SOEs — a bad business all roundTuesday, November 30, 2021
BY REIYA LAWRENCE
After spending almost two years in lockdowns — of varying forms — it would be fair to assume that the Jamaican citizenry would be acutely aware of the socio-economic and emotional challenges that accompany these restrictions. It would not be far-fetched to assume that the national discourse around restriction of movement would finally shine a spotlight on whether or not life sentences are inhumane. Instead, the country has found itself revisiting the idea that creating what are essentially enclaves within Jamaica will minimise violent crimes on the island. Certainly, the Government of Jamaica is aware of the many human rights violations this particular action attracts.
In a 2018 human rights report published by the United States Department of State, “The Ministry of Health reported major problems, including the lack of functioning bathroom facilities, lighting, and handwashing stations; poor ventilation; and inadequate drainage. Ministry inspectors noted illnesses caused by cockroaches, rats, mosquitoes, and flies. Detainees consumed nutritionally poor meals.” This was during the state of public emergency (SOE) which began in January of that year. The conditions under which people were detained were also in opposition to the tenets of the International Covenant of Civil and Political Rights (ICCPR) to which Jamaica is a signatory.
Members of the armed forces stationed at these areas have also been critical of the limited resources the Government has made available to them. “The shifts I work do not allow for eating on time or even to get a balanced meal based on what is available to us during this work period, and these are just the tip of the iceberg,” was a statement made to The Gleaner in November 2021 by an officer. Jamaicans should be concerned by this revelation since short periods of fasting can significantly affect cognition.
According to a 2020 article published by the Bispebjerg University Hospital in Copenhagen, Denmark, only about five per cent of energy from an alternative source can be utilised by the brain when glucose is not available. This is significantly low when compared to the approximately 20 per cent required by the brain during rest. Rest, which some officers have alleged is impossible with 15-hour work shifts without sleep and no adequate seating area or furniture. This was also revealed in the investigation done by The Gleaner.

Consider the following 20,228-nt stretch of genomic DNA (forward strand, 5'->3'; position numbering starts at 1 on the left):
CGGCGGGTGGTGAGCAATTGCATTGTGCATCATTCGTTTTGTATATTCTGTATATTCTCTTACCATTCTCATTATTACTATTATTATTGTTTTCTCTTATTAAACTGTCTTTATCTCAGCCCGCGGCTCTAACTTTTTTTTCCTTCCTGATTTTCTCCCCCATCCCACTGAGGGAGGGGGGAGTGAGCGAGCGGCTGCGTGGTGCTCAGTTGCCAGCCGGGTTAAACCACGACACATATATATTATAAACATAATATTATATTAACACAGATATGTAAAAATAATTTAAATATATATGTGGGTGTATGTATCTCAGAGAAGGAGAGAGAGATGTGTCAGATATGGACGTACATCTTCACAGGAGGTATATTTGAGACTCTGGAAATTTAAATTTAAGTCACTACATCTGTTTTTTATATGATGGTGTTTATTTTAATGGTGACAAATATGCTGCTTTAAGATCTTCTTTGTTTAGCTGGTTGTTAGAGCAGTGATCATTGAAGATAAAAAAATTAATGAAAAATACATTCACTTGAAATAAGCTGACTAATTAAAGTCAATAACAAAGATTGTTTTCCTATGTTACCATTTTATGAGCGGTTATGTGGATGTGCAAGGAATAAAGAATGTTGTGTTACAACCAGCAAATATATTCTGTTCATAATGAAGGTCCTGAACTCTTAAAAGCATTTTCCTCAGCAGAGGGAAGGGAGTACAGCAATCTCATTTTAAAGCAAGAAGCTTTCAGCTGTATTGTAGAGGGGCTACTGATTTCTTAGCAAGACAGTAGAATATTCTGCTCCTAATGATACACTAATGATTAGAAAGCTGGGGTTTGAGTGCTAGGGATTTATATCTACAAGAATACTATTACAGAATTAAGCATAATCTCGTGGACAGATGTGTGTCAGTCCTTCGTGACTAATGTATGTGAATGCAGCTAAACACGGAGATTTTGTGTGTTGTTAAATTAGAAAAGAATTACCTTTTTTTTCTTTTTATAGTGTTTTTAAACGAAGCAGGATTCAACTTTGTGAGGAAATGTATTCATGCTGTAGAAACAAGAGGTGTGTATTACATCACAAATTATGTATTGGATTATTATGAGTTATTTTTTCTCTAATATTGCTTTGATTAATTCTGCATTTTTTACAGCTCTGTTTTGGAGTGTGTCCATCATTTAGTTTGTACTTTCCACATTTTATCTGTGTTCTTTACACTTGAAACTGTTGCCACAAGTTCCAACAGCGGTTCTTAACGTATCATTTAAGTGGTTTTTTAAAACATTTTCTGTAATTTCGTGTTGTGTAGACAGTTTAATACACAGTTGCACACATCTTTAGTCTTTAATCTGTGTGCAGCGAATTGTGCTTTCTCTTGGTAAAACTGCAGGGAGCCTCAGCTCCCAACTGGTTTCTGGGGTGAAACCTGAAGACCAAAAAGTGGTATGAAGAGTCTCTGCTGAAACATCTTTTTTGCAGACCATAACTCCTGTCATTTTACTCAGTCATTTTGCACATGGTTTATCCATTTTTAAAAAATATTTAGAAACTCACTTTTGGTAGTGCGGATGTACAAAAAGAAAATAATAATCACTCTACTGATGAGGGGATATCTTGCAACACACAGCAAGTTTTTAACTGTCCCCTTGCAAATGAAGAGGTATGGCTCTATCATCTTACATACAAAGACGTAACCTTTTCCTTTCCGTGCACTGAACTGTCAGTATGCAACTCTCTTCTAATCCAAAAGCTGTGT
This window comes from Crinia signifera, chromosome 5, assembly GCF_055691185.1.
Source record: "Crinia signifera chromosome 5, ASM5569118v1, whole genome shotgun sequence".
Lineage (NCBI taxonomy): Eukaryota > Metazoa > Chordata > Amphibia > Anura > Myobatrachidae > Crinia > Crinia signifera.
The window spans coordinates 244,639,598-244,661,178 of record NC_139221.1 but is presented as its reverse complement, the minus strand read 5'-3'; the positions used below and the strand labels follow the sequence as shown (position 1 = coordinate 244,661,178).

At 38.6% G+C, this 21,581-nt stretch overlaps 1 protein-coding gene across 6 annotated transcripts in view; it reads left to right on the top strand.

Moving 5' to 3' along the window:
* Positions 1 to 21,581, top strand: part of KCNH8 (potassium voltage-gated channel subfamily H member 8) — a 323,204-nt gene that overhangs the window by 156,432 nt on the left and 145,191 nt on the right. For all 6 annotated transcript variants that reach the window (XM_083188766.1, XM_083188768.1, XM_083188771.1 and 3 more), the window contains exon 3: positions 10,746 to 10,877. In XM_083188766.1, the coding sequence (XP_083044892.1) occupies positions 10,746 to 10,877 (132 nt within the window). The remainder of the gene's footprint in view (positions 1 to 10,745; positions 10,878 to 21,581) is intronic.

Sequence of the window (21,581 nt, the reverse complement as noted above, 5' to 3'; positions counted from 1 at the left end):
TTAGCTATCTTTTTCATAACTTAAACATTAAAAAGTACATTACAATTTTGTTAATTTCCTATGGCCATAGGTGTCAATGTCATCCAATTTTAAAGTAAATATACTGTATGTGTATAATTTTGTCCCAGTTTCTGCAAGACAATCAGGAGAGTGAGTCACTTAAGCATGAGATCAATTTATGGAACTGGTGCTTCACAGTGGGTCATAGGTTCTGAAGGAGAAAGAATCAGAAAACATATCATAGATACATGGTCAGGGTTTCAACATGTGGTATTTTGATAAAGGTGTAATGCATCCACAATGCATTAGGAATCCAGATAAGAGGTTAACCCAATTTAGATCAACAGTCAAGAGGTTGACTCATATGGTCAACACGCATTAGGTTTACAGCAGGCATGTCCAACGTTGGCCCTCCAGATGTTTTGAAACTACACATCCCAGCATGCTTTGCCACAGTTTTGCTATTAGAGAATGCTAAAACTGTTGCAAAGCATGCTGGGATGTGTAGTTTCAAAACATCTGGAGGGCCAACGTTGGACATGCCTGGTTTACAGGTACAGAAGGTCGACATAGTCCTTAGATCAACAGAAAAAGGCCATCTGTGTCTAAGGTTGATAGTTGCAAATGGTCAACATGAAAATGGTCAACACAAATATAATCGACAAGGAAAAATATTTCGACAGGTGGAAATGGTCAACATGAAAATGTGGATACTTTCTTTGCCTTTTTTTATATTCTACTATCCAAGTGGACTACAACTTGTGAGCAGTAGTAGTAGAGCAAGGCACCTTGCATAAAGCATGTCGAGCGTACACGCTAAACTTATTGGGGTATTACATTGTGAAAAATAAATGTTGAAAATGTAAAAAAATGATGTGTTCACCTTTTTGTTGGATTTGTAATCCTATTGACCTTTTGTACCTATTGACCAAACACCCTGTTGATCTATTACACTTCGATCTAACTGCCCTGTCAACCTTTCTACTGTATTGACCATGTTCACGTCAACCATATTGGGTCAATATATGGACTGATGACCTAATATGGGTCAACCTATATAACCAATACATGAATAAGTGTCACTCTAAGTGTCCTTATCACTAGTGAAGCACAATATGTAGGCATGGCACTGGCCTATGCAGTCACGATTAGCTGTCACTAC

There is also an overwhelming body of work in physiology that purports the idea that the sight of guns increases the violent interactions between the police and the policed. Professor Brad Bushman of Ohio State University claims that, “Weapons increase all of those aggressive thoughts, feelings, hostile appraisals, and the type of thinking that somebody's out to get you, or wants to hurt you.” Recognising all of these catalysts, it stands to reason that this could easily become a breeding ground for human rights violations by the State.
There is also potential for women and members of other vulnerable groups to be targeted by officers under the guise of 'serving and protecting'. Recently a local newspaper published an article of a fairytale romance that led to marriage. Missing from the conversation was the fact that the officer approach the woman during a curfew period. The officer later revealed that he was certain the woman was meant to be his wife and so he did what was necessary to ensure this became a reality.
Crime and violence is a major issue and one of growing concern in Jamaica. Like all other nations, Jamaica has spent years trying to eliminate criminal activities from the land engulfed within its shores. Unfortunately the strategy has almost exclusively been to meet violence and aggression with violence and aggression. Maybe it is time to consider using something other than violence and/or aggression to address the violence and aggression on the island.